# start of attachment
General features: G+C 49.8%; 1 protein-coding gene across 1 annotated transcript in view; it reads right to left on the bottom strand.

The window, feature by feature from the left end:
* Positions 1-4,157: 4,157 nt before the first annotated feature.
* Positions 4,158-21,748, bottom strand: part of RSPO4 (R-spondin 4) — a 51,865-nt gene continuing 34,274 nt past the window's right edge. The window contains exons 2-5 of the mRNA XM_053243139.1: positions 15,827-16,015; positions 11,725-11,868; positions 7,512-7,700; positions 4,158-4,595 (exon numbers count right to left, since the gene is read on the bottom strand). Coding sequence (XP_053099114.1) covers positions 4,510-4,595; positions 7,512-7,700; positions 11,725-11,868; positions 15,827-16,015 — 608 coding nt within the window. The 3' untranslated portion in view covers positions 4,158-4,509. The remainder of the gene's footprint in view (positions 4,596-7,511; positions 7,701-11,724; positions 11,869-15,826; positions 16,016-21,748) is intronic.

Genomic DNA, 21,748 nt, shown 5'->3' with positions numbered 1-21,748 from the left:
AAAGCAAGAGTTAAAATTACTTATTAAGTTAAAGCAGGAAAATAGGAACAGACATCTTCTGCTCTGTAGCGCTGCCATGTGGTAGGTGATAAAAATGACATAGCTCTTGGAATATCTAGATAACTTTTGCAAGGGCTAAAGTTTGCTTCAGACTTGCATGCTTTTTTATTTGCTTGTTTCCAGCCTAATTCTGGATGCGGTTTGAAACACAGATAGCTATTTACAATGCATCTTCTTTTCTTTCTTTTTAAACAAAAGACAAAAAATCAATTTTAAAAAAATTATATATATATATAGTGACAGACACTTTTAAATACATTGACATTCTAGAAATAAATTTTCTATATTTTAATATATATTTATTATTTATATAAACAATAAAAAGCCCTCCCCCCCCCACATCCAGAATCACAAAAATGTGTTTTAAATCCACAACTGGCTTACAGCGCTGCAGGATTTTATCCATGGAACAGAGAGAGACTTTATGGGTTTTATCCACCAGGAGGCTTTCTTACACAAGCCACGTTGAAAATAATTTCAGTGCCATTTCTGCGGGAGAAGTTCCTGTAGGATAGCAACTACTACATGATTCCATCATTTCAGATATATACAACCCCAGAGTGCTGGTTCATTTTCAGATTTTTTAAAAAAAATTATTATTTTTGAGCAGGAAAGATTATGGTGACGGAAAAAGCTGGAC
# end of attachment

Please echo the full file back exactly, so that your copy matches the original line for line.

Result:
General features: G+C 49.8%; 1 protein-coding gene across 1 annotated transcript in view; it reads right to left on the bottom strand.

The window, feature by feature from the left end:
* Positions 1-4,157: 4,157 nt before the first annotated feature.
* Positions 4,158-21,748, bottom strand: part of RSPO4 (R-spondin 4) — a 51,865-nt gene continuing 34,274 nt past the window's right edge. The window contains exons 2-5 of the mRNA XM_053243139.1: positions 15,827-16,015; positions 11,725-11,868; positions 7,512-7,700; positions 4,158-4,595 (exon numbers count right to left, since the gene is read on the bottom strand). Coding sequence (XP_053099114.1) covers positions 4,510-4,595; positions 7,512-7,700; positions 11,725-11,868; positions 15,827-16,015 — 608 coding nt within the window. The 3' untranslated portion in view covers positions 4,158-4,509. The remainder of the gene's footprint in view (positions 4,596-7,511; positions 7,701-11,724; positions 11,869-15,826; positions 16,016-21,748) is intronic.

Genomic DNA, 21,748 nt, shown 5'->3' with positions numbered 1-21,748 from the left:
AAAGCAAGAGTTAAAATTACTTATTAAGTTAAAGCAGGAAAATAGGAACAGACATCTTCTGCTCTGTAGCGCTGCCATGTGGTAGGTGATAAAAATGACATAGCTCTTGGAATATCTAGATAACTTTTGCAAGGGCTAAAGTTTGCTTCAGACTTGCATGCTTTTTTATTTGCTTGTTTCCAGCCTAATTCTGGATGCGGTTTGAAACACAGATAGCTATTTACAATGCATCTTCTTTTCTTTCTTTTTAAACAAAAGACAAAAAATCAATTTTAAAAAAATTATATATATATATAGTGACAGACACTTTTAAATACATTGACATTCTAGAAATAAATTTTCTATATTTTAATATATATTTATTATTTATATAAACAATAAAAAGCCCTCCCCCCCCCACATCCAGAATCACAAAAATGTGTTTTAAATCCACAACTGGCTTACAGCGCTGCAGGATTTTATCCATGGAACAGAGAGAGACTTTATGGGTTTTATCCACCAGGAGGCTTTCTTACACAAGCCACGTTGAAAATAATTTCAGTGCCATTTCTGCGGGAGAAGTTCCTGTAGGATAGCAACTACTACATGATTCCATCATTTCAGATATATACAACCCCAGAGTGCTGGTTCATTTTCAGATTTTTTAAAAAAAATTATTATTTTTGAGCAGGAAAGATTATGGTGACGGAAAAAGCTGGAC